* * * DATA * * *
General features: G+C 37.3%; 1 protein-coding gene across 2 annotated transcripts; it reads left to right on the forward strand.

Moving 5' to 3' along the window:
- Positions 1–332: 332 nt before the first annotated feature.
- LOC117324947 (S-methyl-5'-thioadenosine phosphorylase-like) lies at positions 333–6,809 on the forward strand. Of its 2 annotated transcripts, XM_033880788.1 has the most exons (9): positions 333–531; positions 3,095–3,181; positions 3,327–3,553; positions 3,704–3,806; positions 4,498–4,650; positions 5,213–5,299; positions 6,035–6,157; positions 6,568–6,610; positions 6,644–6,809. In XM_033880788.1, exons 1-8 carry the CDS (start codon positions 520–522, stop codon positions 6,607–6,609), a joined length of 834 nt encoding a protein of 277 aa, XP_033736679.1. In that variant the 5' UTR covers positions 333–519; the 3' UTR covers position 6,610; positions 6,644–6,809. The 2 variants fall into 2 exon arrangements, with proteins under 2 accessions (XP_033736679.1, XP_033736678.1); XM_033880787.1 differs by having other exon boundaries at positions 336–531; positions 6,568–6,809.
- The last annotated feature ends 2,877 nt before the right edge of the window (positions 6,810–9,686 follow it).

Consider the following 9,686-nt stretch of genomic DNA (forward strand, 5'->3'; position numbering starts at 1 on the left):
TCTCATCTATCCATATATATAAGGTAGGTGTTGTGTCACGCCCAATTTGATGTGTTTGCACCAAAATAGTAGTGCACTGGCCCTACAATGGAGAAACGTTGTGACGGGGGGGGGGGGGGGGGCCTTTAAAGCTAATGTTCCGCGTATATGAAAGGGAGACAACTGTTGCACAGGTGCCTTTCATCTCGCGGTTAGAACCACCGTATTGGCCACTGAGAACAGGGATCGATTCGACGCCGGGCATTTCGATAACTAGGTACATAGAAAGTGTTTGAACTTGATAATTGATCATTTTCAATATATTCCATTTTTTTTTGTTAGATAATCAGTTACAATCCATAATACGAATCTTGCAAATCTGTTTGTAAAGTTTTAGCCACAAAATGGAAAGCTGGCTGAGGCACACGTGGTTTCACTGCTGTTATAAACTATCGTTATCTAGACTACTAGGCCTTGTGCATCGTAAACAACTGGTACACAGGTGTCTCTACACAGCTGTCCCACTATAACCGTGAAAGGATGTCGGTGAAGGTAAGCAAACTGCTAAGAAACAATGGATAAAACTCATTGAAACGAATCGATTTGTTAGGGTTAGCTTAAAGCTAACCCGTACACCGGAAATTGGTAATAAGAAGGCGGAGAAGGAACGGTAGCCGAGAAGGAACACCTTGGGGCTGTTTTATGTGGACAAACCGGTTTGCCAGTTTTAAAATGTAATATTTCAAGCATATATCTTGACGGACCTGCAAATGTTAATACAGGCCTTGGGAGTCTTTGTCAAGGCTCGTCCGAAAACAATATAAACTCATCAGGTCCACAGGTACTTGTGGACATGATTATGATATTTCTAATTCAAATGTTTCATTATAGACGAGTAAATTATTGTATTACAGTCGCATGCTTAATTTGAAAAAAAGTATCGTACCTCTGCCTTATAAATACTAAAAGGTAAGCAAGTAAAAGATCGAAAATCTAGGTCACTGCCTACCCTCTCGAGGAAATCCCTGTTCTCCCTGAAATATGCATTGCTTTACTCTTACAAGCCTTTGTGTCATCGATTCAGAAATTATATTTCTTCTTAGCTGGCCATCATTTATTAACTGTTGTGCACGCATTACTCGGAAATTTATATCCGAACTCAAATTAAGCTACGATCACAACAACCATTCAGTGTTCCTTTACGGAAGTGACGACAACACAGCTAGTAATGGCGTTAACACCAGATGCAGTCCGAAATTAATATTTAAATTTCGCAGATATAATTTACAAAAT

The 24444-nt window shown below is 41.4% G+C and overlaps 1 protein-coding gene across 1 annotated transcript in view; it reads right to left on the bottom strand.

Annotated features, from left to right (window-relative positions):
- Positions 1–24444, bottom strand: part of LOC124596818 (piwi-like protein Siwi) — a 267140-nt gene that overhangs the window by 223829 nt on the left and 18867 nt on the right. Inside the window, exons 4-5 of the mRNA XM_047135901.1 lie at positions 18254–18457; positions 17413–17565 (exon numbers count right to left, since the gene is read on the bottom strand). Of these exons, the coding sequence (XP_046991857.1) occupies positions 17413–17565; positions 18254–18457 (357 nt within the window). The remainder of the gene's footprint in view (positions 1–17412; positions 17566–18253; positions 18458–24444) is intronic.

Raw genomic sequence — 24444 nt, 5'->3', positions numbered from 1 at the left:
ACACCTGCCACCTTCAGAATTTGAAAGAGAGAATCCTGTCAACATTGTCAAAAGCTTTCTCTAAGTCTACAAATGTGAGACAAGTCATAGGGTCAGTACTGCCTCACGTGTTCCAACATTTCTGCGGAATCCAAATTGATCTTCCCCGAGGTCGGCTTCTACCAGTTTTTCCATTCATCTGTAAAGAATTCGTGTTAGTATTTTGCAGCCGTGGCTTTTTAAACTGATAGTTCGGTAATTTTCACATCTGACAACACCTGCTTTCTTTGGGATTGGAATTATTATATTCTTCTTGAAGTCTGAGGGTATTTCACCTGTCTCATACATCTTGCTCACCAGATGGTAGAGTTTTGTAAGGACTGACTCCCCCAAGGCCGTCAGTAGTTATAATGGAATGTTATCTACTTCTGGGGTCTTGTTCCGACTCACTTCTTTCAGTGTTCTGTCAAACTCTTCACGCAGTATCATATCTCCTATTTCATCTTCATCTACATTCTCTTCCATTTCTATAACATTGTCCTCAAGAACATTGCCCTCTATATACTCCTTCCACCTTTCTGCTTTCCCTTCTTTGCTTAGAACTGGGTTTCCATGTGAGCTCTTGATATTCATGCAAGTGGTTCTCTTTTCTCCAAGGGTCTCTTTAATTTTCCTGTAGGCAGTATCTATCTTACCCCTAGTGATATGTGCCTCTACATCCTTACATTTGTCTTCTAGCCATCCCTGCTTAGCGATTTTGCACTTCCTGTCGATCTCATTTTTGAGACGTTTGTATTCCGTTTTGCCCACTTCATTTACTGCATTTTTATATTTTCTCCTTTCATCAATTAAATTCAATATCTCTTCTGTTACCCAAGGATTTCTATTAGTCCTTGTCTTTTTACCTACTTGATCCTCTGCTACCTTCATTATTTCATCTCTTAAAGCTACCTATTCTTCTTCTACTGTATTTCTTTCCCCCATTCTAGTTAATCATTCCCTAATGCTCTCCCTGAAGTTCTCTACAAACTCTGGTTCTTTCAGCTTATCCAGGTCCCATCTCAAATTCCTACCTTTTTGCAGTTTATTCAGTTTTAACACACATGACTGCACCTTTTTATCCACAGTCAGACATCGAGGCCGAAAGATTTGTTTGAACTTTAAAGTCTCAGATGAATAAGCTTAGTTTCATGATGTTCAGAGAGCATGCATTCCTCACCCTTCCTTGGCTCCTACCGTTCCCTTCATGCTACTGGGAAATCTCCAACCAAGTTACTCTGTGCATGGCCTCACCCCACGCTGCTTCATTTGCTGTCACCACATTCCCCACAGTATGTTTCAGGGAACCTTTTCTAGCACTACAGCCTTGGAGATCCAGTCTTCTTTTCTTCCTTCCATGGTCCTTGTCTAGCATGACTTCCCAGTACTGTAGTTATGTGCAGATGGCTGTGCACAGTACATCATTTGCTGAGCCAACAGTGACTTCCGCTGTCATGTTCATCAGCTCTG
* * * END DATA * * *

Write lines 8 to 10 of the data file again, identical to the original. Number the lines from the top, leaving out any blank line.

The 24444-nt window shown below is 41.4% G+C and overlaps 1 protein-coding gene across 1 annotated transcript in view; it reads right to left on the bottom strand.

Annotated features, from left to right (window-relative positions):
- Positions 1–24444, bottom strand: part of LOC124596818 (piwi-like protein Siwi) — a 267140-nt gene that overhangs the window by 223829 nt on the left and 18867 nt on the right. Inside the window, exons 4-5 of the mRNA XM_047135901.1 lie at positions 18254–18457; positions 17413–17565 (exon numbers count right to left, since the gene is read on the bottom strand). Of these exons, the coding sequence (XP_046991857.1) occupies positions 17413–17565; positions 18254–18457 (357 nt within the window). The remainder of the gene's footprint in view (positions 1–17412; positions 17566–18253; positions 18458–24444) is intronic.